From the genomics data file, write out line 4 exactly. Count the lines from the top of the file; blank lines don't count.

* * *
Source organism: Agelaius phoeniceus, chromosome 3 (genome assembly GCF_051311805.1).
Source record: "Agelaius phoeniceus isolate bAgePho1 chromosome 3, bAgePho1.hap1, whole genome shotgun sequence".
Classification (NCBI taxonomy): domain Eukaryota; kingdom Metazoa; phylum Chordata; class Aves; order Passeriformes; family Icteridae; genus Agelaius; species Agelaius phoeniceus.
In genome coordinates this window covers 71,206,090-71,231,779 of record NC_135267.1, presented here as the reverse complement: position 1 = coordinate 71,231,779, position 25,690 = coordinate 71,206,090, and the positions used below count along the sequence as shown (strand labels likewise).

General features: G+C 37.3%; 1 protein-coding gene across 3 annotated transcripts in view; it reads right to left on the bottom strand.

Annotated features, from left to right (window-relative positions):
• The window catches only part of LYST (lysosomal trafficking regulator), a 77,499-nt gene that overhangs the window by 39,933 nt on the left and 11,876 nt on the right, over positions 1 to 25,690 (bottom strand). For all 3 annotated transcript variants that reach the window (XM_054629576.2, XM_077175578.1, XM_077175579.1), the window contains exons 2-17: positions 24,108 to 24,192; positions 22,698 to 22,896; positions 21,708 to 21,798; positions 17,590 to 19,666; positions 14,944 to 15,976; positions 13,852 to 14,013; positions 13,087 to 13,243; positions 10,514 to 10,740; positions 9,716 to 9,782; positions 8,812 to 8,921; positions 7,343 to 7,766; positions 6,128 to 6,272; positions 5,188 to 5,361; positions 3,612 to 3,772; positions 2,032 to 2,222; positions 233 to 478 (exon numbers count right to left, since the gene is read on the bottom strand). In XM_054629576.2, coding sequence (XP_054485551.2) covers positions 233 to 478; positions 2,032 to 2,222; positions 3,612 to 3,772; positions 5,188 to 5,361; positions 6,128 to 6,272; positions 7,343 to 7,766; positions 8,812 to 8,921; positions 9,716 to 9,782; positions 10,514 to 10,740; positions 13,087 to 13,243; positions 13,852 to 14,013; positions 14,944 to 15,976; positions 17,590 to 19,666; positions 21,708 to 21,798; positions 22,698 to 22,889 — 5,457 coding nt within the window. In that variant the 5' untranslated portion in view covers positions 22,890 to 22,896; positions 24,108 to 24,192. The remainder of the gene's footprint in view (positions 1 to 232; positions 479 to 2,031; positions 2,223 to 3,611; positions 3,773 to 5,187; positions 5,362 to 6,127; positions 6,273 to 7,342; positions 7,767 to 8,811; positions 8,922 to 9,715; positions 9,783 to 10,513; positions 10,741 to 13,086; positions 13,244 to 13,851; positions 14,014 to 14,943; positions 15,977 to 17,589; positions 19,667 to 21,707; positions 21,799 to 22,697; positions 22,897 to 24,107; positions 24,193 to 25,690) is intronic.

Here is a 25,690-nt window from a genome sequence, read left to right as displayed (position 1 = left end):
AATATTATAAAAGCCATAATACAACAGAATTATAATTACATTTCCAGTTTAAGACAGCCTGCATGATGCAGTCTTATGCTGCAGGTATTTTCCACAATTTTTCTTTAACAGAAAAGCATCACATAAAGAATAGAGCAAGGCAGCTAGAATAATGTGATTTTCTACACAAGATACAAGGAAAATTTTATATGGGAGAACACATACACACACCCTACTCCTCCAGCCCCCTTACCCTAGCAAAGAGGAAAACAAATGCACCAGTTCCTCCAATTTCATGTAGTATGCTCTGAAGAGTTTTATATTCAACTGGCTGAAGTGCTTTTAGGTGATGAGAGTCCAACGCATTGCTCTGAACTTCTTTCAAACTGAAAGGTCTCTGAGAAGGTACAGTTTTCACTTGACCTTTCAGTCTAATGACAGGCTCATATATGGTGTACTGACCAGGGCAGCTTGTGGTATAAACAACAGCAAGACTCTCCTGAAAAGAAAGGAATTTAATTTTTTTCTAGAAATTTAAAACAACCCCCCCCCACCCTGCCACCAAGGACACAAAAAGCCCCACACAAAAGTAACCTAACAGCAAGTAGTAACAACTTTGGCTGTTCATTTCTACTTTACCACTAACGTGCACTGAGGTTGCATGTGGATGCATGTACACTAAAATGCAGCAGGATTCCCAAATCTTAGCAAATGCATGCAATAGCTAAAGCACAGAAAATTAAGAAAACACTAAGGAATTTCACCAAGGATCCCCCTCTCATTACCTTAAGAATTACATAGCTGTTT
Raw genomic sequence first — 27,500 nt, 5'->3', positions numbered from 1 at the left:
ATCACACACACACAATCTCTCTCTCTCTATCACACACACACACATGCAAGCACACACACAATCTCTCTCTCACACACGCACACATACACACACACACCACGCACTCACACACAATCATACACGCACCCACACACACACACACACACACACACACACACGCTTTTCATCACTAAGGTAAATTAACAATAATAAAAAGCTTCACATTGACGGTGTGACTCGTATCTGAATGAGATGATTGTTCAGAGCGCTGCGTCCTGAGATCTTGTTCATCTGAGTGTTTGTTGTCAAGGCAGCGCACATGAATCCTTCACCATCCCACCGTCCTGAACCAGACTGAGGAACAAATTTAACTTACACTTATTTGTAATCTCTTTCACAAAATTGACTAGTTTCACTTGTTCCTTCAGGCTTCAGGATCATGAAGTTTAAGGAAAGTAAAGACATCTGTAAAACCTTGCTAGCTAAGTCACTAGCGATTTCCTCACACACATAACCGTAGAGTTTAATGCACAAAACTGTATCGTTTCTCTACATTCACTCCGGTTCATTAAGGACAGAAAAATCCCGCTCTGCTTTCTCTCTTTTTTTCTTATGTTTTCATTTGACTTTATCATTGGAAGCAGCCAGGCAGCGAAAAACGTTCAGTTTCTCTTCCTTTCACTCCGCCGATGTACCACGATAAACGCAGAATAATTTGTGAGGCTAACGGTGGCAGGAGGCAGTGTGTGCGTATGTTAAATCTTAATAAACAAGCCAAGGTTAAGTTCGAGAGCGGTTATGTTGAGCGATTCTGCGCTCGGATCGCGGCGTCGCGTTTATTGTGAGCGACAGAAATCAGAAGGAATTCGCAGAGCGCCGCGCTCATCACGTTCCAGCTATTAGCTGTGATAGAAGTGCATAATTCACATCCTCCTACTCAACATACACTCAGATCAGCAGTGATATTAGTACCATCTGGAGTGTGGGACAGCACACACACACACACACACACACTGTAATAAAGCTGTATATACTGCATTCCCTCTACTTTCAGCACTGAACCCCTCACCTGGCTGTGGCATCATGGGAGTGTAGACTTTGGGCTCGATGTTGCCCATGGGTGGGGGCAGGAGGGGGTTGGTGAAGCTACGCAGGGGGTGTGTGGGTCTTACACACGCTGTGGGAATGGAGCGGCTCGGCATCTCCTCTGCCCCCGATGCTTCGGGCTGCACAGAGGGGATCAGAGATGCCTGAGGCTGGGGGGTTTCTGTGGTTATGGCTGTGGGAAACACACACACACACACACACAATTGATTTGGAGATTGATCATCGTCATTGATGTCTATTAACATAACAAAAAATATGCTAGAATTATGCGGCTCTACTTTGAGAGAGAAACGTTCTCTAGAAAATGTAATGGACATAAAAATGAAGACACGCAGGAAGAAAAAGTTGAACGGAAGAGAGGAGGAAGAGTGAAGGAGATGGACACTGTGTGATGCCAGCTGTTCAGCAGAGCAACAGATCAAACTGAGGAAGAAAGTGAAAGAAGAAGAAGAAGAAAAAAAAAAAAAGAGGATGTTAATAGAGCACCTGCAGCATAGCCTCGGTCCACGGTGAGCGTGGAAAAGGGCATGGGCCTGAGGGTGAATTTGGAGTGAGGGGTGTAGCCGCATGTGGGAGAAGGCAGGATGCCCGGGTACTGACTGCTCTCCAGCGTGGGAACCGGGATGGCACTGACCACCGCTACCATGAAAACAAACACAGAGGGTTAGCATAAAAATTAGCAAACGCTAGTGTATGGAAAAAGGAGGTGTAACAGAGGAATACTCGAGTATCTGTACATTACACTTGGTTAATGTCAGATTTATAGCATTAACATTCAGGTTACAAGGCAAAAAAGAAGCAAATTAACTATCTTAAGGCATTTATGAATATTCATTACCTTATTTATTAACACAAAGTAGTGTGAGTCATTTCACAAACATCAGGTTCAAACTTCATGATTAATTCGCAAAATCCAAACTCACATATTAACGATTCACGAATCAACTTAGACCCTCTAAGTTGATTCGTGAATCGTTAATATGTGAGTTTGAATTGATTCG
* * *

In genome coordinates this window covers 71,206,090-71,231,779 of record NC_135267.1, presented here as the reverse complement: position 1 = coordinate 71,231,779, position 25,690 = coordinate 71,206,090, and the positions used below count along the sequence as shown (strand labels likewise).